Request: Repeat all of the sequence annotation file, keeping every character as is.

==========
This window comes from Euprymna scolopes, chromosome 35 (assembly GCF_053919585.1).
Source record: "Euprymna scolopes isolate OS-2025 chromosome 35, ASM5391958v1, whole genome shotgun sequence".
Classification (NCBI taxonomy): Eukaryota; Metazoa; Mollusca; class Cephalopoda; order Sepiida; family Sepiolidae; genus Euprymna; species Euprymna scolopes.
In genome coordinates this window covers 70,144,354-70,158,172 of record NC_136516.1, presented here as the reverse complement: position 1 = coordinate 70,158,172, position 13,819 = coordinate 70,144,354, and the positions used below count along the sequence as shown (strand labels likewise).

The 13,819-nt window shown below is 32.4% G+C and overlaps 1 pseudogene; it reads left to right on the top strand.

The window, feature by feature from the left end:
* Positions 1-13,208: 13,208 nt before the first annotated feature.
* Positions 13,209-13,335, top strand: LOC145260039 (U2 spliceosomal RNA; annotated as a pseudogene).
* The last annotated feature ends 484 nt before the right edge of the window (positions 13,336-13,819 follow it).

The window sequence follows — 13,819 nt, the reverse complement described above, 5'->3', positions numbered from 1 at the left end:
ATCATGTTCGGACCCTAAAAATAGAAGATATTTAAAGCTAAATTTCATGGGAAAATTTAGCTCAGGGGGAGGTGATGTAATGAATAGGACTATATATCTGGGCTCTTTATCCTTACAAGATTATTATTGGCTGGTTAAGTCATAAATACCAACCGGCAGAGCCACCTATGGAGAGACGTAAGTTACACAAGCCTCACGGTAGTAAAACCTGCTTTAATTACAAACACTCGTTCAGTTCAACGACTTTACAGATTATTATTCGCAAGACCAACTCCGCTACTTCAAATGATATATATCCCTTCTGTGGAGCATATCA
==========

This window comes from Euprymna scolopes, chromosome 35 (assembly GCF_053919585.1).
Source record: "Euprymna scolopes isolate OS-2025 chromosome 35, ASM5391958v1, whole genome shotgun sequence".
Classification (NCBI taxonomy): Eukaryota; Metazoa; Mollusca; class Cephalopoda; order Sepiida; family Sepiolidae; genus Euprymna; species Euprymna scolopes.
In genome coordinates this window covers 70,144,354-70,158,172 of record NC_136516.1, presented here as the reverse complement: position 1 = coordinate 70,158,172, position 13,819 = coordinate 70,144,354, and the positions used below count along the sequence as shown (strand labels likewise).

The 13,819-nt window shown below is 32.4% G+C and overlaps 1 pseudogene; it reads left to right on the top strand.

The window, feature by feature from the left end:
* Positions 1-13,208: 13,208 nt before the first annotated feature.
* Positions 13,209-13,335, top strand: LOC145260039 (U2 spliceosomal RNA; annotated as a pseudogene).
* The last annotated feature ends 484 nt before the right edge of the window (positions 13,336-13,819 follow it).

The window sequence follows — 13,819 nt, the reverse complement described above, 5'->3', positions numbered from 1 at the left end:
ATCATGTTCGGACCCTAAAAATAGAAGATATTTAAAGCTAAATTTCATGGGAAAATTTAGCTCAGGGGGAGGTGATGTAATGAATAGGACTATATATCTGGGCTCTTTATCCTTACAAGATTATTATTGGCTGGTTAAGTCATAAATACCAACCGGCAGAGCCACCTATGGAGAGACGTAAGTTACACAAGCCTCACGGTAGTAAAACCTGCTTTAATTACAAACACTCGTTCAGTTCAACGACTTTACAGATTATTATTCGCAAGACCAACTCCGCTACTTCAAATGATATATATCCCTTCTGTGGAGCATATCA